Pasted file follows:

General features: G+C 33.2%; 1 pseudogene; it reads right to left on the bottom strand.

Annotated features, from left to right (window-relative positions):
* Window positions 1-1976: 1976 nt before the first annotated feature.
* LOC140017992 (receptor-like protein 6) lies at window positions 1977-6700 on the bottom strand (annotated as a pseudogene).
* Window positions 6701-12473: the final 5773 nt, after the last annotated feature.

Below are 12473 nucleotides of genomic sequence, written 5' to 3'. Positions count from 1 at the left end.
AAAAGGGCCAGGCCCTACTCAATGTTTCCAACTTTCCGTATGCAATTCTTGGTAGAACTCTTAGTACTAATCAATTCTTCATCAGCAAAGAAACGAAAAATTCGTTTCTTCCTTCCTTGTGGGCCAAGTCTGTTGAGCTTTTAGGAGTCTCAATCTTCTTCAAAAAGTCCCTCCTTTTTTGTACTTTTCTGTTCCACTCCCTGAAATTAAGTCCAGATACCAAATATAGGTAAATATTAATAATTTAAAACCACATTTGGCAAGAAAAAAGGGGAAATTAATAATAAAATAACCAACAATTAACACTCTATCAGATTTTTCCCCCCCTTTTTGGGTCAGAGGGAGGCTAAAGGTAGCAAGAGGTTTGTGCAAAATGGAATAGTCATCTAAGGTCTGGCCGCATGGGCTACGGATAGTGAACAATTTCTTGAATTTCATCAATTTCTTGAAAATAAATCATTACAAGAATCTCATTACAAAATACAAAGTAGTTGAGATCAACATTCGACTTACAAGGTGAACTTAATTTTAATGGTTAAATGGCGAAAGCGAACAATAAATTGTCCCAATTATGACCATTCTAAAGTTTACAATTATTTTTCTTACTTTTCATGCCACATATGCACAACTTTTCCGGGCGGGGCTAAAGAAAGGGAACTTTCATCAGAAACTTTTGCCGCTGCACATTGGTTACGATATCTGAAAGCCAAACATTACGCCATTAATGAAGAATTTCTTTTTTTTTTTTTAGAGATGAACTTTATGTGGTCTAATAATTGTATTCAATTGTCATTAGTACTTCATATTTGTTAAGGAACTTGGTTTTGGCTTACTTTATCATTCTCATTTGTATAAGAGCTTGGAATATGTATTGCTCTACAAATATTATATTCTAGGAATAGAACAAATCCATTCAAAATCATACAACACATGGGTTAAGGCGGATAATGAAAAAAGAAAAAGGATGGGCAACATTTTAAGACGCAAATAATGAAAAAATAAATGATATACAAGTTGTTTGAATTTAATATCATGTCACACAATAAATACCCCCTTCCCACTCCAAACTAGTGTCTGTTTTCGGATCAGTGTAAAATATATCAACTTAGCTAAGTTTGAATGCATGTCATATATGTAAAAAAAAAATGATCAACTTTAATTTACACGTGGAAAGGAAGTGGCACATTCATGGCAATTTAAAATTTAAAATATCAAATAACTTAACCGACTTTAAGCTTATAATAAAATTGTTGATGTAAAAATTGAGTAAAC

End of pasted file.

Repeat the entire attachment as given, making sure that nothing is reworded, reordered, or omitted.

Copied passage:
General features: G+C 33.2%; 1 pseudogene; it reads right to left on the bottom strand.

Annotated features, from left to right (window-relative positions):
* Window positions 1-1976: 1976 nt before the first annotated feature.
* LOC140017992 (receptor-like protein 6) lies at window positions 1977-6700 on the bottom strand (annotated as a pseudogene).
* Window positions 6701-12473: the final 5773 nt, after the last annotated feature.

Below are 12473 nucleotides of genomic sequence, written 5' to 3'. Positions count from 1 at the left end.
AAAAGGGCCAGGCCCTACTCAATGTTTCCAACTTTCCGTATGCAATTCTTGGTAGAACTCTTAGTACTAATCAATTCTTCATCAGCAAAGAAACGAAAAATTCGTTTCTTCCTTCCTTGTGGGCCAAGTCTGTTGAGCTTTTAGGAGTCTCAATCTTCTTCAAAAAGTCCCTCCTTTTTTGTACTTTTCTGTTCCACTCCCTGAAATTAAGTCCAGATACCAAATATAGGTAAATATTAATAATTTAAAACCACATTTGGCAAGAAAAAAGGGGAAATTAATAATAAAATAACCAACAATTAACACTCTATCAGATTTTTCCCCCCCTTTTTGGGTCAGAGGGAGGCTAAAGGTAGCAAGAGGTTTGTGCAAAATGGAATAGTCATCTAAGGTCTGGCCGCATGGGCTACGGATAGTGAACAATTTCTTGAATTTCATCAATTTCTTGAAAATAAATCATTACAAGAATCTCATTACAAAATACAAAGTAGTTGAGATCAACATTCGACTTACAAGGTGAACTTAATTTTAATGGTTAAATGGCGAAAGCGAACAATAAATTGTCCCAATTATGACCATTCTAAAGTTTACAATTATTTTTCTTACTTTTCATGCCACATATGCACAACTTTTCCGGGCGGGGCTAAAGAAAGGGAACTTTCATCAGAAACTTTTGCCGCTGCACATTGGTTACGATATCTGAAAGCCAAACATTACGCCATTAATGAAGAATTTCTTTTTTTTTTTTTAGAGATGAACTTTATGTGGTCTAATAATTGTATTCAATTGTCATTAGTACTTCATATTTGTTAAGGAACTTGGTTTTGGCTTACTTTATCATTCTCATTTGTATAAGAGCTTGGAATATGTATTGCTCTACAAATATTATATTCTAGGAATAGAACAAATCCATTCAAAATCATACAACACATGGGTTAAGGCGGATAATGAAAAAAGAAAAAGGATGGGCAACATTTTAAGACGCAAATAATGAAAAAATAAATGATATACAAGTTGTTTGAATTTAATATCATGTCACACAATAAATACCCCCTTCCCACTCCAAACTAGTGTCTGTTTTCGGATCAGTGTAAAATATATCAACTTAGCTAAGTTTGAATGCATGTCATATATGTAAAAAAAAAATGATCAACTTTAATTTACACGTGGAAAGGAAGTGGCACATTCATGGCAATTTAAAATTTAAAATATCAAATAACTTAACCGACTTTAAGCTTATAATAAAATTGTTGATGTAAAAATTGAGTAAAC